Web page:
Karen Crowther: Novelty and Autonomy as Alternatives to, or Bases for, a Conception of Emergence in Physics

An effective theory in physics is one that is supposed to apply only at a given length (or energy) scale; the framework of effective field theory (EFT) describes a ‘tower’ of theories each applying at different length scales, where each ‘level’ up is a shorter-scale theory. A subtlety regarding the use and necessity of EFTs means that any conception of emergence related to reduction is irrelevant, failing to capture the relations of interest in these real physical cases. A positive conception of emergence, based on the novelty and autonomy of the ‘levels’, is developed by considering other physical examples, including critical phenomena, symmetry-breaking and hydrodynamics, in addition to EFT more generally.

Sebastian de Haro, Dennis Dieks and Jeroen van Dongen: Reduction and Emergence in Holographic Scenarios for Quantum Gravity

‘Holographic’ relations between theories have become a main theme in quantum gravity research: a theory without gravity is in some way equivalent to a gravitational theory with an extra dimension. ‘t Hooft first proposed holography for evaporating black holes in 1993, “AdS/CFT” duality is a more recent holographic topic of study. Very recently, Verlinde has proposed that even Newton’s law of gravitation can be related holographically to a thermodynamics of information on screens. We discuss theory reduction and spacetime emergence in these scenarios: in what sense are these theories equivalent or reduce to each other and when is spacetime emergent?

Wouter D'Hooghe and Sander Beckers: Dual Inheritance Theory as an Integration of Biology and the Humanities

Proponents of Dual Inheritance Theory (DIT) claim that it can unify the human sciences. This claim has come under attack by social scientists, as it is taken to imply a reduction of the humanities to cultural evolution. We argue that although unification is indeed an overstretch, DIT can serve to synthesize different disciplines in a more modest sense: it can provide an integration of biology and the humanities. We explicate the difference between these two alternatives by defining the concepts of unification and integration, and specify how DIT can fulfill this ambition concretely.

Samuel Fletcher: The Topology of Intertheoretic Reduction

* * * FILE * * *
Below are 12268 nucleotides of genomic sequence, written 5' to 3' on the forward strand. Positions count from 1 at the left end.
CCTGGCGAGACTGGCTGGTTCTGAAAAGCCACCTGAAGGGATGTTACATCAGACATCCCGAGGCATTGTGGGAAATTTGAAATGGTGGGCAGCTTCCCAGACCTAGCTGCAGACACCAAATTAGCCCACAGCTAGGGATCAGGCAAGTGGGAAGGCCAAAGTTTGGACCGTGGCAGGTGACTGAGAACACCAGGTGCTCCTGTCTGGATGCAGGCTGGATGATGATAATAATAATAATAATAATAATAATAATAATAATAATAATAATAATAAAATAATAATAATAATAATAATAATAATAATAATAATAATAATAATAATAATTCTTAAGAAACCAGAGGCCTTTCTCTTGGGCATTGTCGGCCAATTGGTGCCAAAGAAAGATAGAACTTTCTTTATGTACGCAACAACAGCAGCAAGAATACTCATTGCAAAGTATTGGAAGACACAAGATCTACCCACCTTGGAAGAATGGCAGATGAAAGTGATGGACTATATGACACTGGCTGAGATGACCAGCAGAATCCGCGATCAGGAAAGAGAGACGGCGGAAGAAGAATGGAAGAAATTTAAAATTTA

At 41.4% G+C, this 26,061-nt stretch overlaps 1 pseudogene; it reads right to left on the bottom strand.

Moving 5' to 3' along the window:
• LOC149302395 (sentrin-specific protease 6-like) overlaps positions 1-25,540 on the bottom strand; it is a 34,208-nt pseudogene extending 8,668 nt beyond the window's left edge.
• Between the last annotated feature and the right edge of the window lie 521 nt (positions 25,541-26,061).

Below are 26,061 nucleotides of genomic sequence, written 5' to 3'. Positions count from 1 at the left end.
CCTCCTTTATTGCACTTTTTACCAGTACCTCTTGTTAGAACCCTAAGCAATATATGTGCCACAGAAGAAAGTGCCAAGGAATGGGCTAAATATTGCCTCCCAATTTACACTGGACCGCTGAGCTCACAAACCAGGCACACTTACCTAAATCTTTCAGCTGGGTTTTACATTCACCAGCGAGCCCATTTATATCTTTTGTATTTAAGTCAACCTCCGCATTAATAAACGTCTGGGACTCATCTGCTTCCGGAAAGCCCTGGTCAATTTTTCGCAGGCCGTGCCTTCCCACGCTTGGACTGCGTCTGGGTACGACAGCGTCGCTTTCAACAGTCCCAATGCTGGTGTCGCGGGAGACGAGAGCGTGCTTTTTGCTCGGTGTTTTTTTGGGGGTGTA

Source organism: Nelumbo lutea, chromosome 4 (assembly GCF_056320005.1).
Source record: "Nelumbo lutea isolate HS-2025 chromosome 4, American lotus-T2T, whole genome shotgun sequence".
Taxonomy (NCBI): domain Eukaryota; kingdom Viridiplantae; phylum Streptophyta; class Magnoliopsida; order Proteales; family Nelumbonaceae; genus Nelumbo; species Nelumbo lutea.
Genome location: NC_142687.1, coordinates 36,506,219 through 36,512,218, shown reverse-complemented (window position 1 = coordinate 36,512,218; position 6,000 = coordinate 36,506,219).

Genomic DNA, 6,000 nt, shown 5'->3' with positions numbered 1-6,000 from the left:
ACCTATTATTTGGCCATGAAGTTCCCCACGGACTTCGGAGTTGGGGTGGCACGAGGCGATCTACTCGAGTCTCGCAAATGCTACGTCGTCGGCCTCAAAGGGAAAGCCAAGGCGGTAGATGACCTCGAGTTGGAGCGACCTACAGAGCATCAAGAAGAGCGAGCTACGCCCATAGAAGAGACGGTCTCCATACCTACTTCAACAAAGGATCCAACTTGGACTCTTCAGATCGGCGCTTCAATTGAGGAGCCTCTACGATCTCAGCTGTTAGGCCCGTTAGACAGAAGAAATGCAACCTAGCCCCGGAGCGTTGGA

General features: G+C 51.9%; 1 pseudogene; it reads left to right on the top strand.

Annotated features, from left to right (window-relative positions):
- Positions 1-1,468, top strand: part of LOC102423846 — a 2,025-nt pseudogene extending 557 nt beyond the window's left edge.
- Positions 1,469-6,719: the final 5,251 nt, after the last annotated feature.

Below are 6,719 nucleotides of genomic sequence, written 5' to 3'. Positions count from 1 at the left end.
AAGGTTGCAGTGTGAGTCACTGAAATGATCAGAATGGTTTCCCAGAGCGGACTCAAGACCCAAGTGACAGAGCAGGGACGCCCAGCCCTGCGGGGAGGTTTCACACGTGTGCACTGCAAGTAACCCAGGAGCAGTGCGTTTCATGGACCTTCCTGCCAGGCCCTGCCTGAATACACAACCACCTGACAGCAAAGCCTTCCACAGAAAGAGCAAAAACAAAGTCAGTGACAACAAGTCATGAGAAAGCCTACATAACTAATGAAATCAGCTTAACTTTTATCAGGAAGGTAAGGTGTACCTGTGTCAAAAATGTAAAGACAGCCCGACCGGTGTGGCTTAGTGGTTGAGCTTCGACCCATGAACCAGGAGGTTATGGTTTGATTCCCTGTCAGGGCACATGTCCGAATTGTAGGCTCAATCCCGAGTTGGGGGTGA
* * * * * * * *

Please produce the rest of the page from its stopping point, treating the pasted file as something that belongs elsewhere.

The standard accounts of reductive limiting relations between theories tend to focus on the limits of particular laws instead of limits of models. To bring limiting relations in line with the modern semantical view of theories, I propose topologizing the space of models of a potential reductive theory pair. I stress that justifying why a particular topology is appropriate for a given reduction relation is crucial, as it may perform much of the work in demonstrating a particular reduction’s success or failure. To illustrate, I consider the reduction of general relativity to (geometrized) Newtonian gravitation.

Stefan Heidl: Intertheoretic Relations Between Economics and Psychology. The Case of Prospect Theory

Abstract: In my paper I analyze intertheoretic relations between economics and psychology. I present a case study from the economic sub-discipline of behavioral economics. Behavioral economists try to integrate results of cognitive and social psychology into economic theory.
I argue that behavioral economists integrate psychological theory into economics by the creation of hybrid theories. Such hybrid theories keep the basic structure of standard economic decision theory but include additional variables to model psychological properties of the choice process from which standard economics abstracts. These properties are identified identified with the help of psychological theories and experiments.

Ronnie Hermens: Reversed Reduction in Gibbsian Statistical Mechanics

Statistical mechanics is the branch of physics which uses probability theory to describe and explain the macroscopic behavior of many particle systems in terms of the mechanical behavior of their constituents. Part of this macroscopic behavior is independently captured by thermodynamics. In this talk I will lay out some difficulties with the purported reduction of thermodynamics to Gibbsian statistical mechanics. The explanatory power of the use of probabilities will be evaluated with respect to the interpretation of probability adopted. I will argue that a consistent reading of statistical mechanics requires that probabilities are motivated by thermodynamics rather than providing an explanation for it.

Kevin D. Hoover: Reductionism in Economics: Causality and Intentionality in the Microfoundations of Macroeconomics